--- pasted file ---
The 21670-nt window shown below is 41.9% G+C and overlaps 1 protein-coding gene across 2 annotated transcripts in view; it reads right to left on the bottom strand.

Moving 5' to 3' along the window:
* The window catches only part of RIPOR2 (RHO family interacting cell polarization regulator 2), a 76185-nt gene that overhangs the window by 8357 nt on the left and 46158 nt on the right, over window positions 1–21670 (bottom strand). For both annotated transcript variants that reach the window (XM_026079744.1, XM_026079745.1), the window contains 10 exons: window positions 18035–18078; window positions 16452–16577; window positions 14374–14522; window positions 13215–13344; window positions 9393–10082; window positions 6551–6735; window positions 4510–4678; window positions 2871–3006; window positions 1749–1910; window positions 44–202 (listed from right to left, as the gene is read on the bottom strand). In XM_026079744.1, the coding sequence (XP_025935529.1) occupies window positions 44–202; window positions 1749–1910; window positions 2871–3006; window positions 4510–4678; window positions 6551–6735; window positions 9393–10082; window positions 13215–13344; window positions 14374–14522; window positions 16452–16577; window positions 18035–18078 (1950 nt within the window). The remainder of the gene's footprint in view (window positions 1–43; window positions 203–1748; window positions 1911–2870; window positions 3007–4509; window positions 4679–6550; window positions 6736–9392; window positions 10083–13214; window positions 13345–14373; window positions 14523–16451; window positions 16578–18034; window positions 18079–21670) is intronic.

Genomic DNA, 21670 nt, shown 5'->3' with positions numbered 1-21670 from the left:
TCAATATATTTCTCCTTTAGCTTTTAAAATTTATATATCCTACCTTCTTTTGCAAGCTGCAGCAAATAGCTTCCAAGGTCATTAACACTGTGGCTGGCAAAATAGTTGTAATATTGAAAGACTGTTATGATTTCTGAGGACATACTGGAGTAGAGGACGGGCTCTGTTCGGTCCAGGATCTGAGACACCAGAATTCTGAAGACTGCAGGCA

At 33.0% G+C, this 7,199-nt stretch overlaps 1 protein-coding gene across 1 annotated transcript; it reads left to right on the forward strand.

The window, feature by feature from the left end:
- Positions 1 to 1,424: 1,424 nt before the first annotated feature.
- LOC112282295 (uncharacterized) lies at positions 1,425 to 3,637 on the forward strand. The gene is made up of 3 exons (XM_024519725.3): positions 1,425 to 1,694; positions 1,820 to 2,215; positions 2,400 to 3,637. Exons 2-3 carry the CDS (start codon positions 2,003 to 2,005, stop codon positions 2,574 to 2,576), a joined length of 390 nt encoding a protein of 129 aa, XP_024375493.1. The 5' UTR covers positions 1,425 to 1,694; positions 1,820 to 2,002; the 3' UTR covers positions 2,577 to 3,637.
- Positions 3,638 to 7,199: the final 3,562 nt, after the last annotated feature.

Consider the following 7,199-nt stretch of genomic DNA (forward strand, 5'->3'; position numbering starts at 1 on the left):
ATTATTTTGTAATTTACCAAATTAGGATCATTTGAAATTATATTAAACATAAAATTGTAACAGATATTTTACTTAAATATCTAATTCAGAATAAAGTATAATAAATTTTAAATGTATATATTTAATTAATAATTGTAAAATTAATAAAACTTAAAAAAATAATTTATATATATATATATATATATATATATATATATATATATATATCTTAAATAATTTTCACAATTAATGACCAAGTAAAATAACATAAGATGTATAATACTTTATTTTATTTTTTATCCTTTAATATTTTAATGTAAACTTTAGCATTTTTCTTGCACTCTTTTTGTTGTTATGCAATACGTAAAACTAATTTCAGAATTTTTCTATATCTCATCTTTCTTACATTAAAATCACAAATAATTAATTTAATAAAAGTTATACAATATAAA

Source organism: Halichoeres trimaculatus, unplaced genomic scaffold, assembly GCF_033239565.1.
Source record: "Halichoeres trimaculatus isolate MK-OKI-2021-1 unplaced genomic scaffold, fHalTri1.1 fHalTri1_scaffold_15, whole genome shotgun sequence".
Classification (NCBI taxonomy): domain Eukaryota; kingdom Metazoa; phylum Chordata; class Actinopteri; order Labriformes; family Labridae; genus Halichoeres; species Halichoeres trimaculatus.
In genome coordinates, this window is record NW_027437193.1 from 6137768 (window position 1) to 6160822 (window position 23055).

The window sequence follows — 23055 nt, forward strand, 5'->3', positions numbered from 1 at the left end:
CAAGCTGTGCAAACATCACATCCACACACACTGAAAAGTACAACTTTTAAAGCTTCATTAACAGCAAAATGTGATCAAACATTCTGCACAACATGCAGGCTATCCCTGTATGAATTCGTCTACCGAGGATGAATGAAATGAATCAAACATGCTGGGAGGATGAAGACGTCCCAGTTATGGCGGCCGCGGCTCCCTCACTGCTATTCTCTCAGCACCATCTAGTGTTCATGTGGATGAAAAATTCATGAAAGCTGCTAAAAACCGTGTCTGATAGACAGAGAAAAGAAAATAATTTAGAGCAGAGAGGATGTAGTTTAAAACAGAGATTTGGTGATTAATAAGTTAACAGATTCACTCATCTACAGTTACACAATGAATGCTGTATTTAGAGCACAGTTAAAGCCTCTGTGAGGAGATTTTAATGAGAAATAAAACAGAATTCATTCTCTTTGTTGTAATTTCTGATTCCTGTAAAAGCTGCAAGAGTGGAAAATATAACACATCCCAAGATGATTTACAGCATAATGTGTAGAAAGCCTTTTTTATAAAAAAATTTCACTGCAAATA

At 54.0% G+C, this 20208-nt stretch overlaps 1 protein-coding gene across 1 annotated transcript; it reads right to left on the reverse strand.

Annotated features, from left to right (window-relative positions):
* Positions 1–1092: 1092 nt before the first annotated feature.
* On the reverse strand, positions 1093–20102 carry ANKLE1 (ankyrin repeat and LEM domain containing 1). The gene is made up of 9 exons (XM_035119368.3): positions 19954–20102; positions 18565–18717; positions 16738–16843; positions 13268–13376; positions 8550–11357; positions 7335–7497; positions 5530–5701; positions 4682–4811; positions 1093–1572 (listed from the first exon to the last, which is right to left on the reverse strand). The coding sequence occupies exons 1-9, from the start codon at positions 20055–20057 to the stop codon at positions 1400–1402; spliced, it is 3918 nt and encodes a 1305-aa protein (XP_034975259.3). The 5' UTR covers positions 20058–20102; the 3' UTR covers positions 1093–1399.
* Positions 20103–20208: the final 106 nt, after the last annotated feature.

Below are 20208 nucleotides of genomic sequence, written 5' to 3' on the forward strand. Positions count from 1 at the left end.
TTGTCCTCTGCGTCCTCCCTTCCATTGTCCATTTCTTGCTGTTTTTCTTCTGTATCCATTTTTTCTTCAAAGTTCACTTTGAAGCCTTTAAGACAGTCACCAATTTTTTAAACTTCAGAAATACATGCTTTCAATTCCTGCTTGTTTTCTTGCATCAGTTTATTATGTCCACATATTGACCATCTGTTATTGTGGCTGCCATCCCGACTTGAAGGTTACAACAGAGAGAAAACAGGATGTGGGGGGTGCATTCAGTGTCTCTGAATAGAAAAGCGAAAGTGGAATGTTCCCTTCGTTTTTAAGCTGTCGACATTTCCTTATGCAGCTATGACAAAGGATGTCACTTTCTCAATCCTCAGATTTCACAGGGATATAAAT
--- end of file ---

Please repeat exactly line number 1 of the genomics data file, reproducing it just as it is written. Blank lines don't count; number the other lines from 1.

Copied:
The 21670-nt window shown below is 41.9% G+C and overlaps 1 protein-coding gene across 2 annotated transcripts in view; it reads right to left on the bottom strand.